“Bite-Size Bits of Local, National, and Global History”
“Bite-Size Bits of Local, National, and Global History”
Lynchburg, Virginia — The American South (Mid-Atlantic)

Old City Cemetery

(Old Methodist Cemetery)


—Lynchburg’s Oldest African-American Burial Ground —

Old City Cemetery Marker image. Click for full size.
By Bernard Fisher, May 26, 2014
1. Old City Cemetery Marker
Inscription. This old burying ground, established in 1806, is where most of Lynchburg's African Americans were laid to rest in the nineteenth and early twentieth centuries. As many as 75% of the estimated 20,000 people buried here are African-American.

This has always been a public cemetery, open to all citizens and “strangers” regardless of race or class. In fact, until White Rock Cemetery opened in the late 1880s, this was the only burial ground in the City open to black residents. Even as late as 1925, nine out of ten African Americans who died in Lynchburg were interred in the City Cemetery.

Before the end of the Civil War and Emancipation, virtually all of Lynchburg's enslaved and free blacks were buried here, in sections designated specifically for “colored” persons. Although slave-owners usually arranged and paid for their slaves’ burials, they allowed slaves special freedoms to attend funerals, conduct their own funeral ceremonies, and mark their own gravesites. The slave funerals held here were reported to be some of the largest gatherings of people of color in antebellum Lynchburg.

After 1865 the Cemetery’s burials and gravemarkers reflected the increasing diversity of Lynchburg’s African-American community. Tobacco factory laborers, porters, midwives, and laundresses were buried
Old City Cemetery Marker image. Click for full size.
By Bernard Fisher, May 26, 2014
2. Old City Cemetery Marker
alongside college professors, politicians, ministers, and many other black institution-builders in the era of “separate but equal.”

Because of poor municipal management and record-keeping, and the resulting practice of overburying, Lynchburg City Council closed most of the Cemetery to further burials in 1925 and again in 1965, both times amid much controversy.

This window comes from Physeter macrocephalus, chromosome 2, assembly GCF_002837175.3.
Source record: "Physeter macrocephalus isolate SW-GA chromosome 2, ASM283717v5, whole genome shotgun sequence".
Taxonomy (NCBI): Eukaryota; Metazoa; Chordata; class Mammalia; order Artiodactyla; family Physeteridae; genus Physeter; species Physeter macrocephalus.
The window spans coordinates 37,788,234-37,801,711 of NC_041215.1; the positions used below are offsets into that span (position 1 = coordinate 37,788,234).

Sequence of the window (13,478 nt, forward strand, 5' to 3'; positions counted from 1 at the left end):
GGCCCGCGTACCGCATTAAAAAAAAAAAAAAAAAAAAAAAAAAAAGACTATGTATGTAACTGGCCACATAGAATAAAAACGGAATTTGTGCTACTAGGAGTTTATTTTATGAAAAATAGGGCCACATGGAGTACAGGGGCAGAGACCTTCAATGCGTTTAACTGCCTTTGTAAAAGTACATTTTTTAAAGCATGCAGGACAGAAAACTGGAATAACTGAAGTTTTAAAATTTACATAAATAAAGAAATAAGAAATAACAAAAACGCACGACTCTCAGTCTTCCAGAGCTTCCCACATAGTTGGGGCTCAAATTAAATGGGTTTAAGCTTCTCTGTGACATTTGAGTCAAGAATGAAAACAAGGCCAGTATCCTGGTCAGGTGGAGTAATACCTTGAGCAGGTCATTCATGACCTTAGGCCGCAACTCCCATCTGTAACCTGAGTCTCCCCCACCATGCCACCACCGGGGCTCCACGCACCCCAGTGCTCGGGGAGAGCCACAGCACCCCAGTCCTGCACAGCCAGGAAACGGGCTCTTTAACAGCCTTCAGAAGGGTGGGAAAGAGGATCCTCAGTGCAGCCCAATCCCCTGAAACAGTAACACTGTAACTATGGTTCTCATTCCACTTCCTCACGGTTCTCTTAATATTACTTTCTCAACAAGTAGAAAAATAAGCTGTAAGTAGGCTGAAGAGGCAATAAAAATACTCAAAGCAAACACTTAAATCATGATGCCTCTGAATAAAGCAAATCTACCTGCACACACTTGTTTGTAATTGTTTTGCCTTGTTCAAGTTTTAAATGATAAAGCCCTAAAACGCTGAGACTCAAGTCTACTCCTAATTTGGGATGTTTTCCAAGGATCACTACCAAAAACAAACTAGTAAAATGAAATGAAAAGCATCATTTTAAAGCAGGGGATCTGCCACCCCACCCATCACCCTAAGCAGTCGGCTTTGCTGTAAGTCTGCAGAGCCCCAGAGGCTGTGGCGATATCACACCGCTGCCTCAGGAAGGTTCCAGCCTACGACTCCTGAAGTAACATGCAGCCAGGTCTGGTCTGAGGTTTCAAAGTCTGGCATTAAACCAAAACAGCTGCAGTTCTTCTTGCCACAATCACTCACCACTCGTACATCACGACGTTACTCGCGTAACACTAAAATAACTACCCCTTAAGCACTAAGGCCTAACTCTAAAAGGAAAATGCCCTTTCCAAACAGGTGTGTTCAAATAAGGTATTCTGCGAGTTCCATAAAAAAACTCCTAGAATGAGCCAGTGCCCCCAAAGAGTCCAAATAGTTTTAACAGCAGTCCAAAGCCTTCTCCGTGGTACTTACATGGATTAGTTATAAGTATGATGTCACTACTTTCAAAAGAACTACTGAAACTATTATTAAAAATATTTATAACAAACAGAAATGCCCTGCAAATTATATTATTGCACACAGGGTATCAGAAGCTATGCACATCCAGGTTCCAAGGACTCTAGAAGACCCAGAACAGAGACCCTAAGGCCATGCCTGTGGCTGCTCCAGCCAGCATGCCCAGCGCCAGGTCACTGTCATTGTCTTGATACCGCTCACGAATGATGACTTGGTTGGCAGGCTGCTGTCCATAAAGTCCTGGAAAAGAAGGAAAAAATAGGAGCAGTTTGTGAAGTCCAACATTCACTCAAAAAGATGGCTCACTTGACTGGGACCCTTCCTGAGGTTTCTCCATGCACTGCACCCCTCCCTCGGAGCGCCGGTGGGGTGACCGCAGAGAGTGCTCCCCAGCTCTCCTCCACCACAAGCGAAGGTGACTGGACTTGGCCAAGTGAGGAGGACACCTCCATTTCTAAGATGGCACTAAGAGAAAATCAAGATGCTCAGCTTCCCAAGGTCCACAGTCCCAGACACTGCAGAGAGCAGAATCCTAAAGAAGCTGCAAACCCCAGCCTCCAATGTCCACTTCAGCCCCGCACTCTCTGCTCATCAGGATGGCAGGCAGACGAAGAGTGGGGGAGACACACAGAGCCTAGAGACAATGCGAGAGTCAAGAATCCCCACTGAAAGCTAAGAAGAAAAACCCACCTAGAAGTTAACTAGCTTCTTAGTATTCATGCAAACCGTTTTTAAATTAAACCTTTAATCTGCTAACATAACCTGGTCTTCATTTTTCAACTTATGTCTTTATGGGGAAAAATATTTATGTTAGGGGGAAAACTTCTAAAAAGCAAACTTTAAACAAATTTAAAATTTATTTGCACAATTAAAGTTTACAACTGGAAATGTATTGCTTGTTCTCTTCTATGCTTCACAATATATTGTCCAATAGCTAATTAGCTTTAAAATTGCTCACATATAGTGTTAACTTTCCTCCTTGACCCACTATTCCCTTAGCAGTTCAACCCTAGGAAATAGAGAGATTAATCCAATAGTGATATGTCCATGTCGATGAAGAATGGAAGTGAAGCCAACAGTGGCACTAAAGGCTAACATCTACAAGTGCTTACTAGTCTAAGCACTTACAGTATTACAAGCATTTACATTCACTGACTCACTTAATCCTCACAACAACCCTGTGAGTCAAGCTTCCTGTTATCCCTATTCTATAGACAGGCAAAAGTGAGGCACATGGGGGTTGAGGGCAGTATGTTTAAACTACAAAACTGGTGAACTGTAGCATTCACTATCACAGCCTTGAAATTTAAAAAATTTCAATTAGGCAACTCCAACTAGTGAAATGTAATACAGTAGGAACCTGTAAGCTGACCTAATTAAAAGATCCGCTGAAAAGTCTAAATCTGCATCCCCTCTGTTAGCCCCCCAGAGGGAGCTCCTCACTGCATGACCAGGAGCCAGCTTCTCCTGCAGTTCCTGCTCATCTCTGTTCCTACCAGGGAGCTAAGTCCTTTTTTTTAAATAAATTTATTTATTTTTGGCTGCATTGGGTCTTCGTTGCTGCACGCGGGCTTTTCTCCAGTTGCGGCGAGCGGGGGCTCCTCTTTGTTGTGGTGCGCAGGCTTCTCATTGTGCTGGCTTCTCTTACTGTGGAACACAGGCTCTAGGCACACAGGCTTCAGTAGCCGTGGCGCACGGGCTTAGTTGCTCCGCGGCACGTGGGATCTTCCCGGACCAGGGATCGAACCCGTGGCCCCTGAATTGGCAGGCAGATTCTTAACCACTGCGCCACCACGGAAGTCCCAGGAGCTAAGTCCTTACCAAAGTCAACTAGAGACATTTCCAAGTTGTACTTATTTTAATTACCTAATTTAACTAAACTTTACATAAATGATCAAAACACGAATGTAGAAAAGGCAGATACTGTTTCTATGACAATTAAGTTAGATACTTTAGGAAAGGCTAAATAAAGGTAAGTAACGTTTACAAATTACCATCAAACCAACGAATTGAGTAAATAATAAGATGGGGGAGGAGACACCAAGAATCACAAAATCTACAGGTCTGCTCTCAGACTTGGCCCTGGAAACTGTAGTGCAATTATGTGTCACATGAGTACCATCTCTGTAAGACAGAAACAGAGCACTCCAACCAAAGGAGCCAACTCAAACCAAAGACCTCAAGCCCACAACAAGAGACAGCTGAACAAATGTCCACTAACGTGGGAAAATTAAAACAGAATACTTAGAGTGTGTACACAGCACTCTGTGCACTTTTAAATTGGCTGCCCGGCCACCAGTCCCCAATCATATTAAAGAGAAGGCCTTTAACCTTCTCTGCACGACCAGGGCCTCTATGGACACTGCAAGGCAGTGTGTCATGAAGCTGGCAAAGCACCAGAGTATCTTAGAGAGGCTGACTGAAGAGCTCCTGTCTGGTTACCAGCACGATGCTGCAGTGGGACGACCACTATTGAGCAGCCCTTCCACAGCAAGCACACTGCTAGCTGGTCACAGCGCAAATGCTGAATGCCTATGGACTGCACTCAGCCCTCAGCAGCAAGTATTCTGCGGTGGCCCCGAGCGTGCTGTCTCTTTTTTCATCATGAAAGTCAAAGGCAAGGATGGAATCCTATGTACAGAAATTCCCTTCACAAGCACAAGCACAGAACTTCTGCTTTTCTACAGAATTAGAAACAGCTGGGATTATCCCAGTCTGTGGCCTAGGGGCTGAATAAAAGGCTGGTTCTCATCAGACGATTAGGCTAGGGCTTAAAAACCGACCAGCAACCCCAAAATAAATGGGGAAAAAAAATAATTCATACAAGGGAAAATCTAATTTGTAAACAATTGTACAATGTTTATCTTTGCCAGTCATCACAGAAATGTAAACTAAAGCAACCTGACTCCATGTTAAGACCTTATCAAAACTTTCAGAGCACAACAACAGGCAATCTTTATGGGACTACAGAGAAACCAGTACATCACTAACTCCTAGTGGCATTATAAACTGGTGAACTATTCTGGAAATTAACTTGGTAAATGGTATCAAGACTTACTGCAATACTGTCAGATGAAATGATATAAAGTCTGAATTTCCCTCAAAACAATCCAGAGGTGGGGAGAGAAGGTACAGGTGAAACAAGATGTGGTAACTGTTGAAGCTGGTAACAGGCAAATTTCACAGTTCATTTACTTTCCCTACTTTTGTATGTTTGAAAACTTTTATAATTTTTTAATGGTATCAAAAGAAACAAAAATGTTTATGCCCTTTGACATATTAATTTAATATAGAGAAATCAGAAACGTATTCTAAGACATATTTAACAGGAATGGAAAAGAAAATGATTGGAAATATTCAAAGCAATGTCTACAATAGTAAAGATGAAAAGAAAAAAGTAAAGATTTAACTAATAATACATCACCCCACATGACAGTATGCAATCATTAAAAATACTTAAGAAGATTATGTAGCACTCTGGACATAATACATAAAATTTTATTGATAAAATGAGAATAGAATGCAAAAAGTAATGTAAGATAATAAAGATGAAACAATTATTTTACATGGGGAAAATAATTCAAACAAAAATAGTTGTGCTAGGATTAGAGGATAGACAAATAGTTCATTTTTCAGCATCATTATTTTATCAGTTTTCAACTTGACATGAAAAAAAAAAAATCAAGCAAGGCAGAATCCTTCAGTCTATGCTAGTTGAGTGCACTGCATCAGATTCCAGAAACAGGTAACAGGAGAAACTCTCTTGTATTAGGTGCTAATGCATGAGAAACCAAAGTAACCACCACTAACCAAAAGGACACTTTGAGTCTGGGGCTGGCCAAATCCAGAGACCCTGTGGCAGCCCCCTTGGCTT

(upper left) A kneeling angel watches over the grave of little Emmett Hamilton Jefferson (1907-1909), a two year-old African-American child. Jefferson’s monument is the only statuary gravemarker in the Cemetery. Section 203

(lower left) Amelia Perry Pride (1857-1932), seated, with residents of the Dorchester Home for elderly black women. Pride and other alumnae of Hampton Institute established the Home in 1897. Buried in section 104

(upper center) A symbolically broken fife adorns the headstone of Blind Billy (c.1805-1855), a slave musician who played the fife for military parades and private parties. Section 102

(upper center) Cast-iron gravemarker (c.1900) of an African-American member of the Order of the Eastern Star fraternal society. Burial insurance was an important benefit of many such groups. Section 103

(upper right) Virginia Cabell Randolph (1876-1962) organized a popular “community house” for balck children at 812 Eighth Street. Buried in section 102

(lower right) Phillip Fisher Morris (c.1852-1923) was pastor of Court Street and Eighth Street Baptisit Churches and founder and first president of Virginia Theological Seminary and College. Buried in section 102
Erected 2003 by African American Heritage Trail of Central Virginia.
Location. 37° 24.942′ N, 79° 9.494′ W. Marker is in Lynchburg, Virginia. Marker can be reached from the intersection of Taylor Street and 4th Street. Click for map. Marker is at or near this postal address: 401 Taylor Street, Lynchburg VA 24504, United States of America.
Other nearby markers. At least 8 other markers are within walking distance of this marker. A different marker also named Old City Cemetery (a few steps from this marker); The Old Brick Wall (a few steps from this marker); Pest House Medical Museum (a few steps from this marker); Sinister Activities (within shouting distance of this marker); The Carl Porter Cato Rose Collection (within shouting distance of this marker); Gravestone Carvers in the Old City Cemetery (within shouting distance of this marker); Gravemarkers in the Old City Cemetery (within shouting distance of this marker); Cemetery Caretakers (within shouting distance of this marker). Click for a list of all markers in Lynchburg.
Also see . . .  Old City Cemetery. The Oldest Public Cemetery in Virginia Still in Use Today - Central Virginia's Most Unique Public Garden (Submitted on May 27, 2014.) 
Categories. African AmericansCemeteries & Burial Sites
Credits. This page originally submitted on , by Bernard Fisher of Mechanicsville, Virginia. This page has been viewed 457 times since then and 66 times this year. Photos:   1, 2. submitted on , by Bernard Fisher of Mechanicsville, Virginia. This page was last revised on June 16, 2016.
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